In two scoreless, dominating innings on the mound against Durant Monday in the regular-season finale for the Ada Post 72 Braves, Blake Logan gave his coaches, fans and fellow players a little glimpse at what they will be missing the rest of the season.
Logan, a former star at Roff who is in his second season with the Ada Legion squad, was shut down by his college coach, Eastern’s Craig Price, after Monday’s brief appearance — a victim, ironically, of his own excellence.
Nine days earlier, Logan turned in a performance in the Braves’ final game at the American Legion Wood Bat Classic in Missouri that put him on the radar of at least one major league team (the Kansas City Royals, who offered him a free agent contract after the game) and one of the nation’s top Division I baseball programs (Wichita State, which scouted him Monday) but also threw up a huge red flag for Price.
In the first 10 innings of an eventual 12-inning Ada victory over the two-time Nebraska Legion champion Associated Fire Titans, Logan allowed three hits and struck out a mind-boggling 22 hitters. He also threw 154 pitches, however (by one major league scout’s count), and, coupled with his 128-pitch, eight-inning effort against Ardmore six days earlier in the championship game at the Brad Holt Memorial in Stillwater, Logan’s pitch count became a concern for Price.
“That last game did it,” Logan said after getting the victory in Monday’s game to improve to — and finish at — 5-0 this summer. “He said he didn’t want me to have a dead arm.”
Price’s decision dealt another severe blow to a pitching staff that Post 72 coach Travis Graham had pieced together with chewing gum and bailing wire for most of the season. Although Logan, Tupelo’s Matt Benedict and Shawnee’s Dalton Pickering had given Graham three productive arms at the top of his rotation, depth was a concern even before Logan was shut down.
In addition to possessing a fastball that was consistently above 90 miles per hour and had been the key to 71 strikeouts in his last 34 innings, Logan was also a proven “money” pitcher. He went 7-2 in nine starts at eight state tournaments during his high school career, and he or Benedict figured to start every big game during the Braves’ regional tournament this week and next week’s state tournament.
“Blake is a big game guy,” Graham said. “I know he’s disappointed, but we just have to go on. I think we still have enough arms to piece together a pretty good staff.”
With Logan’s departure, Benedict — 6-2 with five complete games this summer — is the undisputed ace of Graham’s staff, and Pickering — an afterthought on the mound when the season began but winner of five straight starts after a loss in relief early in the season — is entrenched now at No. 2. The key to any playoff run the Braves mount this month, though, could come down to the rest of the staff.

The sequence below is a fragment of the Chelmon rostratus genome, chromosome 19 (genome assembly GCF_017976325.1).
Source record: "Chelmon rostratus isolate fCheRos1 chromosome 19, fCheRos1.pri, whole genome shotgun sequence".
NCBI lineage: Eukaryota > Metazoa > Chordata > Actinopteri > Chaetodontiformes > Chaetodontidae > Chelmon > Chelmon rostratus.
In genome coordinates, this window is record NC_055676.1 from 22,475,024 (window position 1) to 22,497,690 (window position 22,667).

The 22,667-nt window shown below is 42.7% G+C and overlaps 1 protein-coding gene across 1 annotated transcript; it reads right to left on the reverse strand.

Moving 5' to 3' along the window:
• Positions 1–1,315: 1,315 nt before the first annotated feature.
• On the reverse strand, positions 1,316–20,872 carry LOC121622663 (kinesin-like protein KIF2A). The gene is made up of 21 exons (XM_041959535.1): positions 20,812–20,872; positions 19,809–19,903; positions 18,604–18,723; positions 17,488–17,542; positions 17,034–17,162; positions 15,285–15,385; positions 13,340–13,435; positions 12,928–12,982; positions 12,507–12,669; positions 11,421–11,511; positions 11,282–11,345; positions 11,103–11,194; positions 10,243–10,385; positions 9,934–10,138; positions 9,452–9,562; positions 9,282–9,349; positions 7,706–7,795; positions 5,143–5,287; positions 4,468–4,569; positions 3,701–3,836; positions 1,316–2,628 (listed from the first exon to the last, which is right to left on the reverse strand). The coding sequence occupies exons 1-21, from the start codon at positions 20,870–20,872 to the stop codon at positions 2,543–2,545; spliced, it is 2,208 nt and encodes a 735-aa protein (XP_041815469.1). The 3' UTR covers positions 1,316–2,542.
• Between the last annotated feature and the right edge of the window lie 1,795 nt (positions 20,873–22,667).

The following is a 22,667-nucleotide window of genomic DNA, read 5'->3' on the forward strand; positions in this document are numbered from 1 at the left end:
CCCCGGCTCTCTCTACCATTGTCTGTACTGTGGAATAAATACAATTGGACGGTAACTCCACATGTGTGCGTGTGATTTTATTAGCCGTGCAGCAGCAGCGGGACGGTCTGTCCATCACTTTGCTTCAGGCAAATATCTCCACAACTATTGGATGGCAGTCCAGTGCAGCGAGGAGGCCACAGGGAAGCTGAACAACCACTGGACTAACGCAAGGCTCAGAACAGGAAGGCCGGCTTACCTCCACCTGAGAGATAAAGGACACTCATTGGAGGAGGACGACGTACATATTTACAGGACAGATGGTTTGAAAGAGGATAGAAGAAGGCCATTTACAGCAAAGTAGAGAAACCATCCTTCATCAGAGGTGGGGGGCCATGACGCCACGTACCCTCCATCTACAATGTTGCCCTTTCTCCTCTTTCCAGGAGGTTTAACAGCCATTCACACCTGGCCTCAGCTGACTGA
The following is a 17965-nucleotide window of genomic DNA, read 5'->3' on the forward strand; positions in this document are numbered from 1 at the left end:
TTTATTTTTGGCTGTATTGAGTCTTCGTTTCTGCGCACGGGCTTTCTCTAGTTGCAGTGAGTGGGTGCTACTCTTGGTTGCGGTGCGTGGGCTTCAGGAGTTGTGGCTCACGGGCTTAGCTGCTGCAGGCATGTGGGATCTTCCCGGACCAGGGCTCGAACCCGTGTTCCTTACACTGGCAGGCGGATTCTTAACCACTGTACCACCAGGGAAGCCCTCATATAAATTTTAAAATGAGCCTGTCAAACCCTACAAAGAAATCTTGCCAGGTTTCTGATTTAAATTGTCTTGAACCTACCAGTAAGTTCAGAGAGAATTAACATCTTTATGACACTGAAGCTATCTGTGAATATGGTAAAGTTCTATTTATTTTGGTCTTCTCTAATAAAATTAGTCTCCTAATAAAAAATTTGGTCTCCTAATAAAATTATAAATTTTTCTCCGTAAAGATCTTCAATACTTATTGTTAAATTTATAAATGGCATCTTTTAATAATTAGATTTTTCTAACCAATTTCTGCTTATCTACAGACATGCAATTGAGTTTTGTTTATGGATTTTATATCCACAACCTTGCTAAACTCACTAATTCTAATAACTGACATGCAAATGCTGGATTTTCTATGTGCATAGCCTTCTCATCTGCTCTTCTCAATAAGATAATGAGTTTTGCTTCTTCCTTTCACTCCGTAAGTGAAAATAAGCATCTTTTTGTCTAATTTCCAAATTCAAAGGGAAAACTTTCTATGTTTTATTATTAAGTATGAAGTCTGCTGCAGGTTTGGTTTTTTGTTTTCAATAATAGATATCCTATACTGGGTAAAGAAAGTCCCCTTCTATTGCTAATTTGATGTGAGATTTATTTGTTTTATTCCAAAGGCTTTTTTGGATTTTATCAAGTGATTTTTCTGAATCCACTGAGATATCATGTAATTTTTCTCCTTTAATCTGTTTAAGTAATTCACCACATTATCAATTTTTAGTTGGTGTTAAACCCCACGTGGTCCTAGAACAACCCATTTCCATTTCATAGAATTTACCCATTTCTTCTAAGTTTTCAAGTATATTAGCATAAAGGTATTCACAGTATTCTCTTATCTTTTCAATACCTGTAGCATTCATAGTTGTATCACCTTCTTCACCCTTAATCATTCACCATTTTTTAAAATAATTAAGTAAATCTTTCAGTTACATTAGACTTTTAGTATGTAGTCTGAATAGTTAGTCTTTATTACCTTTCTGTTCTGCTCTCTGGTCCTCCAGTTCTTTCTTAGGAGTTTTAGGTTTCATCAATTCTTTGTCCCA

Graham said Dylan Johnson, a breaking ball specialist who is 0-1 and hasn’t started a game all season, could get the start in Wednesday’s regional opener against Lawton, with Pickering and Benedict penciled in to follow him if the Braves stay in the winner’s bracket.
Dylan Tinkler (Ada’s starting third baseman and back-up catcher and shortstop) pitched two scoreless innings against Durant Monday but hasn’t started a game since pitching a shutout in Latta’s regional championship game over two months ago; former Asher standout Matt Johnson (the team’s starting shortstop) lost his last start but has pitched well since the first inning of that game; Purcell’s Hunter Marcum (who starts at second base) has done a decent job in relief over the past month; and Jake Sanders (who has played shortstop and the outfield) has been used only sparingly on the mound this summer but was an effective pitcher at Tupelo as a senior.
The wild card of the staff could be Jordan Scott, who had struggled before pitching six strong innings in Missouri in his start to improve to 4-0 this season. Scott was the winning pitcher for Roff in the Class A championship game this spring, and he can be a very effective starter when he puts his signature breaking pitches where he wants them.
Whoever is the on the mound will be backed up by a defense that also figures to be hurt by Logan’s absence. Although he wasn’t the fastest player on the team, Logan — who has also hit a club record 16 home runs this season — was rock solid in center field. His bat will still be in the lineup, but Price also decreed that Logan can’t play any position that requires him to throw (or even warm up), so he will be the team’s designated hitter during the playoffs.
With Logan locked in at DH, Tupelo’s Brandon Maggia — one of Ada’s hottest hitters down the stretch — won’t be able to occupy that spot in the lineup. Instead, he will probably see more time at third base, with Tinkler and Tanner Bell (the team’s No. 1 catcher) splitting time in right field. Cody Robinson, who might be the Braves’ most underrated player, will move from right to left, and Sanders will take over for Logan in center field.
“A lot will be determined by who we’re playing — who they’re pitching and how they match up with our guys,” Graham said. “It’s going to make managing a lot more important.”